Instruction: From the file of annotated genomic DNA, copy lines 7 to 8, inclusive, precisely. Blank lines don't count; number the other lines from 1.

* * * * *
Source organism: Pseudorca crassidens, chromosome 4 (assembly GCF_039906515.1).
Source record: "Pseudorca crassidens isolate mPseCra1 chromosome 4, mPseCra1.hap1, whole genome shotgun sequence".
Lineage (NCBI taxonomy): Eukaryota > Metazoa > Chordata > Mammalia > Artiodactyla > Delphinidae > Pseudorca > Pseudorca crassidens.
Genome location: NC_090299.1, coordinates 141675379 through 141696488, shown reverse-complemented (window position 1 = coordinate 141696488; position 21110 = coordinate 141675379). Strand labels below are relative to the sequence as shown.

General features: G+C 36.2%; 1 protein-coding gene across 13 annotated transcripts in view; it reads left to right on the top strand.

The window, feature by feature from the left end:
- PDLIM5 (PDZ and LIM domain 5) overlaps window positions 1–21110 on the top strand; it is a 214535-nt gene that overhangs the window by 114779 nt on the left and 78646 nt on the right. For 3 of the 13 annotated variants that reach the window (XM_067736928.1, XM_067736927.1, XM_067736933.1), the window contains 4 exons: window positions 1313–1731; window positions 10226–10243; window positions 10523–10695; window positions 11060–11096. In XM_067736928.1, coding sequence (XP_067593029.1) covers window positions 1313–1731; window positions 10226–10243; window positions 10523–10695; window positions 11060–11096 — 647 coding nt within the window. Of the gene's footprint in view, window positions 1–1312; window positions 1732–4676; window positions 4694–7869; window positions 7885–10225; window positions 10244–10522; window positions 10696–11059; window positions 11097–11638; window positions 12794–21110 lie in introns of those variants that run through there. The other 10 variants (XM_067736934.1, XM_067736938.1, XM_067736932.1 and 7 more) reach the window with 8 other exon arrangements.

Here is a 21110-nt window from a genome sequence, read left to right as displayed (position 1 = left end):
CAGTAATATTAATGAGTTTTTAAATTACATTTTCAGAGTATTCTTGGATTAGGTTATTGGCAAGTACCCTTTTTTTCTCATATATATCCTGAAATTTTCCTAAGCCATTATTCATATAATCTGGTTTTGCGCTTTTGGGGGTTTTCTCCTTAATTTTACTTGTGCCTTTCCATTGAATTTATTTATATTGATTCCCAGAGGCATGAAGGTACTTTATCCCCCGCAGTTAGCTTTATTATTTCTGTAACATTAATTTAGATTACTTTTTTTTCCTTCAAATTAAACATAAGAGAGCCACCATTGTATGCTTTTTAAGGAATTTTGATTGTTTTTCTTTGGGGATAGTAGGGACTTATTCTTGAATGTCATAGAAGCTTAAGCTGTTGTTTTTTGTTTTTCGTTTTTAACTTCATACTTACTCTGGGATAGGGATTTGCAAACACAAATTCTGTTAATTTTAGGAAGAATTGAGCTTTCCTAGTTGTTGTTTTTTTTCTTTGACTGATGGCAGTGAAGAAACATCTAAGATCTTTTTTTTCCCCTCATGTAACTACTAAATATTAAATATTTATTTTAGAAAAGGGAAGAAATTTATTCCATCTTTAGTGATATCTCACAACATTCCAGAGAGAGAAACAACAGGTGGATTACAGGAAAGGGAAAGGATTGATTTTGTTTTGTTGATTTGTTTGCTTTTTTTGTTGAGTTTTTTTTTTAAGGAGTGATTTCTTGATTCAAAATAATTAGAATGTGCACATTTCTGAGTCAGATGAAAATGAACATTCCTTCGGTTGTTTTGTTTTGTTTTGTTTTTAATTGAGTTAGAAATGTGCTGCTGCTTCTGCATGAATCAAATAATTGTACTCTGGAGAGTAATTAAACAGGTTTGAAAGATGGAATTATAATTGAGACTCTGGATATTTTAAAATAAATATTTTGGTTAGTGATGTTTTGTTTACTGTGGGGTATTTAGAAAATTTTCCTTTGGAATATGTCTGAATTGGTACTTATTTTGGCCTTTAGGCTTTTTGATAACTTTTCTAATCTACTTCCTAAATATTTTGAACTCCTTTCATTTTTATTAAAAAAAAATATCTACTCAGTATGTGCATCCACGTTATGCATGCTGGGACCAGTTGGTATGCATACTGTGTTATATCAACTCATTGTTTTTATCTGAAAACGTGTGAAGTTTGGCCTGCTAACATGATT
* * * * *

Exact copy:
- PDLIM5 (PDZ and LIM domain 5) overlaps window positions 1–21110 on the top strand; it is a 214535-nt gene that overhangs the window by 114779 nt on the left and 78646 nt on the right. For 3 of the 13 annotated variants that reach the window (XM_067736928.1, XM_067736927.1, XM_067736933.1), the window contains 4 exons: window positions 1313–1731; window positions 10226–10243; window positions 10523–10695; window positions 11060–11096. In XM_067736928.1, coding sequence (XP_067593029.1) covers window positions 1313–1731; window positions 10226–10243; window positions 10523–10695; window positions 11060–11096 — 647 coding nt within the window. Of the gene's footprint in view, window positions 1–1312; window positions 1732–4676; window positions 4694–7869; window positions 7885–10225; window positions 10244–10522; window positions 10696–11059; window positions 11097–11638; window positions 12794–21110 lie in introns of those variants that run through there. The other 10 variants (XM_067736934.1, XM_067736938.1, XM_067736932.1 and 7 more) reach the window with 8 other exon arrangements.

Here is a 21110-nt window from a genome sequence, read left to right as displayed (position 1 = left end):